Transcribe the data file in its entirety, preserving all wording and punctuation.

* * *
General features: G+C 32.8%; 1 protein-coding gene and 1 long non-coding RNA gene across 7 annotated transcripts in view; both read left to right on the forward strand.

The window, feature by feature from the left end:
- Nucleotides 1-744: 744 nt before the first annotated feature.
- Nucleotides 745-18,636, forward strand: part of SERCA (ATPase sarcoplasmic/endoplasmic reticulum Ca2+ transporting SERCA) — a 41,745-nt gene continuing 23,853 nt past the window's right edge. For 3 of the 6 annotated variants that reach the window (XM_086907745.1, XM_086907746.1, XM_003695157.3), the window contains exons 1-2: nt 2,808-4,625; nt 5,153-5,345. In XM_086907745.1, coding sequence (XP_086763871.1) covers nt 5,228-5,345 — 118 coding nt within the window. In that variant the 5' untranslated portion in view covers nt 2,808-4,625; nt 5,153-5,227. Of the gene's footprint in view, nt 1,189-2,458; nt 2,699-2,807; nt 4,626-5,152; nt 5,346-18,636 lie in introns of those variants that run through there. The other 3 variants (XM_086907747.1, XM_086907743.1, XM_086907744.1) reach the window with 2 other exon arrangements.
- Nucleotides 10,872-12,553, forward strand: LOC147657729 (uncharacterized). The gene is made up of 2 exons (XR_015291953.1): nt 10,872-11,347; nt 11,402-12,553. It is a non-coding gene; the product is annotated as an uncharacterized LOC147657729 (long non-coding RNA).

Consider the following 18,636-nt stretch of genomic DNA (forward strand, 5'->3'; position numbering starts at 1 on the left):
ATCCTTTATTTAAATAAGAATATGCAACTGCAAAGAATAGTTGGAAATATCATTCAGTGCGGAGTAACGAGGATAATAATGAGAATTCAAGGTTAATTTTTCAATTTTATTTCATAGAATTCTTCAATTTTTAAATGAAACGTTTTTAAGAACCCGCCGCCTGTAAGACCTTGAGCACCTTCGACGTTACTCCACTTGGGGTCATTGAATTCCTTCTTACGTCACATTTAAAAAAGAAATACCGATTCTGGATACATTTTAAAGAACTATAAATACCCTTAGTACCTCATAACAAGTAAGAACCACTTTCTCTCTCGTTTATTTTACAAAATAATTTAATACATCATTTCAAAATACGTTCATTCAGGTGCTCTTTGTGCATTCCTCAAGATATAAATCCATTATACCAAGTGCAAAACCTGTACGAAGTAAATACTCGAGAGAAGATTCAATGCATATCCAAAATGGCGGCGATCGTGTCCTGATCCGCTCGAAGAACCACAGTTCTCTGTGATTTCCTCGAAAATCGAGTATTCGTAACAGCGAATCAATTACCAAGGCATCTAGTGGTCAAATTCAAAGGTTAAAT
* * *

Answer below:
General features: G+C 32.8%; 1 protein-coding gene and 1 long non-coding RNA gene across 7 annotated transcripts in view; both read left to right on the forward strand.

The window, feature by feature from the left end:
- Nucleotides 1-744: 744 nt before the first annotated feature.
- Nucleotides 745-18,636, forward strand: part of SERCA (ATPase sarcoplasmic/endoplasmic reticulum Ca2+ transporting SERCA) — a 41,745-nt gene continuing 23,853 nt past the window's right edge. For 3 of the 6 annotated variants that reach the window (XM_086907745.1, XM_086907746.1, XM_003695157.3), the window contains exons 1-2: nt 2,808-4,625; nt 5,153-5,345. In XM_086907745.1, coding sequence (XP_086763871.1) covers nt 5,228-5,345 — 118 coding nt within the window. In that variant the 5' untranslated portion in view covers nt 2,808-4,625; nt 5,153-5,227. Of the gene's footprint in view, nt 1,189-2,458; nt 2,699-2,807; nt 4,626-5,152; nt 5,346-18,636 lie in introns of those variants that run through there. The other 3 variants (XM_086907747.1, XM_086907743.1, XM_086907744.1) reach the window with 2 other exon arrangements.
- Nucleotides 10,872-12,553, forward strand: LOC147657729 (uncharacterized). The gene is made up of 2 exons (XR_015291953.1): nt 10,872-11,347; nt 11,402-12,553. It is a non-coding gene; the product is annotated as an uncharacterized LOC147657729 (long non-coding RNA).

Consider the following 18,636-nt stretch of genomic DNA (forward strand, 5'->3'; position numbering starts at 1 on the left):
ATCCTTTATTTAAATAAGAATATGCAACTGCAAAGAATAGTTGGAAATATCATTCAGTGCGGAGTAACGAGGATAATAATGAGAATTCAAGGTTAATTTTTCAATTTTATTTCATAGAATTCTTCAATTTTTAAATGAAACGTTTTTAAGAACCCGCCGCCTGTAAGACCTTGAGCACCTTCGACGTTACTCCACTTGGGGTCATTGAATTCCTTCTTACGTCACATTTAAAAAAGAAATACCGATTCTGGATACATTTTAAAGAACTATAAATACCCTTAGTACCTCATAACAAGTAAGAACCACTTTCTCTCTCGTTTATTTTACAAAATAATTTAATACATCATTTCAAAATACGTTCATTCAGGTGCTCTTTGTGCATTCCTCAAGATATAAATCCATTATACCAAGTGCAAAACCTGTACGAAGTAAATACTCGAGAGAAGATTCAATGCATATCCAAAATGGCGGCGATCGTGTCCTGATCCGCTCGAAGAACCACAGTTCTCTGTGATTTCCTCGAAAATCGAGTATTCGTAACAGCGAATCAATTACCAAGGCATCTAGTGGTCAAATTCAAAGGTTAAAT